And there’s always the easy way out: Come to a Dave Pelz Scoring Game School (Figure 10.3.1). You’ll still have to practice to improve but at least you’ll know you are practicing the right things in the right way.

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The Long Drive Bible: How You Can Hit the Ball Longer, Straighter, and More Consistently

Extract from the book:

Green Speed

The speed of the surface of the green or green speed affects a ball’s roll in speed direction and amount of break. I ‘m sure you have heard greens referred to as “fast ” “slow ” “quick ” “slick ” or “sticky.” Technically the speed of the green is determined by the frictional characteristics of the surface of the green which is controlled primarily by the length type density and moisture content of the grass (more on this in Chapter 7). Golf course superintendents traditionally measure the speed characteristics of greens using a device called the Stimpmeter. much speed (left) and perfect speed (right) for two putts rolled on the same starting line.

The Stimpmeter developed years ago by a man named Edward Stimpson is a crude yet simple way to measure how far a ball will roll on a flat portion of a green when it is given a standard starting speed. The USGA-approved version of a

Stimpmeter is a solid straight piece of aluminum extruded at a 30-degree angle with an indentation near the top and a beveled bottom (Figure 4.3.2). The beveled bottom allows the Stimpmeter to sit low to the green surface and reduce the bounce of a ball rolling down the channel when it hits the green.

The Stimpmeter was designed to release balls onto a green surface with constant initial speed (energy).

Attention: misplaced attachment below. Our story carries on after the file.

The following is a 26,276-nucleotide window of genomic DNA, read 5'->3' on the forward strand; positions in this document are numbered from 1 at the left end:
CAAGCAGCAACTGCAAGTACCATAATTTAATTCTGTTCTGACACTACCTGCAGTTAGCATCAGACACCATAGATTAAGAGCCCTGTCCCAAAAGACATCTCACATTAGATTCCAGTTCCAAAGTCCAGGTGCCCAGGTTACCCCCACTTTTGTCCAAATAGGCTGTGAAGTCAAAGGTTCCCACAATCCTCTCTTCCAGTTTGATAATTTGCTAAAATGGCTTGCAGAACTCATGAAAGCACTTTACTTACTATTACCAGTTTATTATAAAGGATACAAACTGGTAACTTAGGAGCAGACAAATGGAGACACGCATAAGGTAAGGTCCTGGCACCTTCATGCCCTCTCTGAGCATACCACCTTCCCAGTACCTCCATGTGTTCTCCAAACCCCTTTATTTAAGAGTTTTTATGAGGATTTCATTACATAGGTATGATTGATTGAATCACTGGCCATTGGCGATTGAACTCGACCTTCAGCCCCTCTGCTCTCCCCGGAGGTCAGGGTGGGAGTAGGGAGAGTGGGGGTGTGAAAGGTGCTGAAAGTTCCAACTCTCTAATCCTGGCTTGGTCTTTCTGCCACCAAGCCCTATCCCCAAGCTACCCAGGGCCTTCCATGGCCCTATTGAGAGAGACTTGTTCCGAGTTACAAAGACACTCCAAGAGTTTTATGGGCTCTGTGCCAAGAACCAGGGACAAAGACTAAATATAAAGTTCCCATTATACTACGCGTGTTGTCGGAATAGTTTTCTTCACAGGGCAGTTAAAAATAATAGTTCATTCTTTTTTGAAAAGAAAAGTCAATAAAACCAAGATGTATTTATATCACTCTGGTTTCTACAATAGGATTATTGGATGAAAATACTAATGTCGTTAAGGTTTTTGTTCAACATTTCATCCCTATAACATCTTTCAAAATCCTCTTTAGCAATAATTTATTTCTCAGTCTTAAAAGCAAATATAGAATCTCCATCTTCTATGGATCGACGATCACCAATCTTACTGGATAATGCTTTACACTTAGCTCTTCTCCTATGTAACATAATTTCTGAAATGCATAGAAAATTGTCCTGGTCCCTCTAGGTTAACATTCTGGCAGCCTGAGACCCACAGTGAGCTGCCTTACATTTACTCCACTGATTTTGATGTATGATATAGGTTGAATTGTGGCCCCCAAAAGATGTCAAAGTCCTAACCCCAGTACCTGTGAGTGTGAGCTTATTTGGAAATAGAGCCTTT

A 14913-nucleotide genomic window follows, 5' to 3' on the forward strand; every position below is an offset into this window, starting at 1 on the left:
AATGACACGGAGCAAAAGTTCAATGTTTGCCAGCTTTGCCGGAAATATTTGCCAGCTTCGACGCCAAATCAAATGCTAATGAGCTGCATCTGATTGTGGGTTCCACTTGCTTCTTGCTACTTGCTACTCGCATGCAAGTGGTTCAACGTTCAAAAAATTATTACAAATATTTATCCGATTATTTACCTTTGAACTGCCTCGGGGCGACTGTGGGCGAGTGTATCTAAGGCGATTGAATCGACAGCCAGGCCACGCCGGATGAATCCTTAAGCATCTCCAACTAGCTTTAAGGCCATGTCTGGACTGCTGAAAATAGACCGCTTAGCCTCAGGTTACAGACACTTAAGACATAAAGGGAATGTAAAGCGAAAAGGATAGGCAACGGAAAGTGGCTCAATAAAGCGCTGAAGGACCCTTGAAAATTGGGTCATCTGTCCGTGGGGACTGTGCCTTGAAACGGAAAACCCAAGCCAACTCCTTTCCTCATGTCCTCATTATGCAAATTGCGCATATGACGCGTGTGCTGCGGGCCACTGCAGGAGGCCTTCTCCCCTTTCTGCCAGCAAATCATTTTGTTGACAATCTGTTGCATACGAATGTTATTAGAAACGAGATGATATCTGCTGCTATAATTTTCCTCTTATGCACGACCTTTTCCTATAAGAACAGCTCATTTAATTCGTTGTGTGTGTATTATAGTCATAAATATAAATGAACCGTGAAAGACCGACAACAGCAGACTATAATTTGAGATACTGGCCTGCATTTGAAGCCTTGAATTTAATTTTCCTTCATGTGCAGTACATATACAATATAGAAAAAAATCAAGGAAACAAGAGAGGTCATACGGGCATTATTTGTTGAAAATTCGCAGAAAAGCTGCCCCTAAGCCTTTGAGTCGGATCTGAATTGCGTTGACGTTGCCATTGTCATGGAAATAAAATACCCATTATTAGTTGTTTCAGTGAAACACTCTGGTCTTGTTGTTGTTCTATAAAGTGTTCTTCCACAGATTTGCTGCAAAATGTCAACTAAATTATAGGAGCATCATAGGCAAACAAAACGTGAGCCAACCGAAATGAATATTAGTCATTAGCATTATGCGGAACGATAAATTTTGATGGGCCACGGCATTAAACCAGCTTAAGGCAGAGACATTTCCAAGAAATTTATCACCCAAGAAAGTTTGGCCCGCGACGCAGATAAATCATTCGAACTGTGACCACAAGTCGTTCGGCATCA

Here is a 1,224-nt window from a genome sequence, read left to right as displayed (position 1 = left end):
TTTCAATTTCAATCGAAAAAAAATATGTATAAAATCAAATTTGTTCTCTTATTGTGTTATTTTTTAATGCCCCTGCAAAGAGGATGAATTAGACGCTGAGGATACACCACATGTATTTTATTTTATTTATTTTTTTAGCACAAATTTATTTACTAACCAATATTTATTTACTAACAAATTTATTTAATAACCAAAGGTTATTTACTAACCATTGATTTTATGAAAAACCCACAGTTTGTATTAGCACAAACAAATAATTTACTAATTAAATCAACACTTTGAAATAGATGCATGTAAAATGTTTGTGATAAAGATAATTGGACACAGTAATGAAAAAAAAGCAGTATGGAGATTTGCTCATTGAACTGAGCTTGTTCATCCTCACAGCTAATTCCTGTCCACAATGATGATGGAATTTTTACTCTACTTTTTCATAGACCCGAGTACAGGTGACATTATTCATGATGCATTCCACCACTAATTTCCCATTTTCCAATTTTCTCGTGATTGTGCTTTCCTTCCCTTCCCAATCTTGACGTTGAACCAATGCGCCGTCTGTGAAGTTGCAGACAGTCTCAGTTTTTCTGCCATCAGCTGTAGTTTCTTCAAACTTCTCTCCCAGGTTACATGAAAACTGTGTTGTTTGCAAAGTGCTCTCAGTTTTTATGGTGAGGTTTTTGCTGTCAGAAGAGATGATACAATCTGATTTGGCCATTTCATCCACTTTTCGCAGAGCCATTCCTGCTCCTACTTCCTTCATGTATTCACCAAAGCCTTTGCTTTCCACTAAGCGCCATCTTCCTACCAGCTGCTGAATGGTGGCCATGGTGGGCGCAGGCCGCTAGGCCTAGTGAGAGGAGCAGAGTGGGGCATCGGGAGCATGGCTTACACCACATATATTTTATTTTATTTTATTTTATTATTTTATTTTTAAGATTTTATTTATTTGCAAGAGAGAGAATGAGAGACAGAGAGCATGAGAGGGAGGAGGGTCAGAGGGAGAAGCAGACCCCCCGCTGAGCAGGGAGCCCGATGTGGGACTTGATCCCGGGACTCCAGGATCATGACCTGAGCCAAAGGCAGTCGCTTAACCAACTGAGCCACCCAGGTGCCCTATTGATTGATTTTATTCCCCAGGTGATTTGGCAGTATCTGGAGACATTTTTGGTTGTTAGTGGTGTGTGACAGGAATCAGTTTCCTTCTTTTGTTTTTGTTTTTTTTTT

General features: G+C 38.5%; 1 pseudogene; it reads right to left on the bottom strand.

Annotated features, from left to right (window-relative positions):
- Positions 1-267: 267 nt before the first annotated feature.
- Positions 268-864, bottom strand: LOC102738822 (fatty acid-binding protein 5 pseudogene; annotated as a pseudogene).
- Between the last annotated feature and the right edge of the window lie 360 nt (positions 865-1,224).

Measuring Green Speed To use a Stimpmeter a ball is placed in the indentation and the device is raised slowly until the ball rolls free and down the groove onto the green (Figure 4.3.3). Care must he taken to hold the Stimpmeter still as the ball rolls down the ramp to ensure constant release energy and ball speed at the bottom of the ramp.

To measure green speed three balls are rolled in one direction on the green measuring how far each ball rolls (in feet) from the end of the Stimpmeter. The same three balls then are rolled in the opposite direction over the same section of the green and again the distances are measured. The six distances are averaged to produce a quantitative measurement of the average distance a ball rolls on that green called the green speed. A slow green is about a 7 (meaning the balls rolled an average of 7 feet) while a fast green comes in at about a 10. Most PGA tournaments aim for green speeds between 10.5 and 11. When greens start rolling at 12 to 13 they are called “Augusta fast ” because that’s often the speed of the greens at Augusta National Golf Club home of The Masters every spring.

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Golf Swing Tips

The “Simple Golf” Swing: “Golf for the Rest of Us”

Extract from the book:

Golf Tuition Gatwick Manor Golf Club

Here is a picture at full speed. The wrists have completed their roll through the ball. The left elbow is close to the body, and about ready to break, allowing for follow through.Now, I’ll take you into the follow-through. This will be simple. Basically just keep turning around your spine. If you have flipped your wrists correctly, you won’t have to bother too much with the follow through. However, there is a basic position that you should be in when you finish the swing. You should be facing the target, and your right and left forearms should be crossed. Your right forearm should be closest to you, and the club should be out towards left field.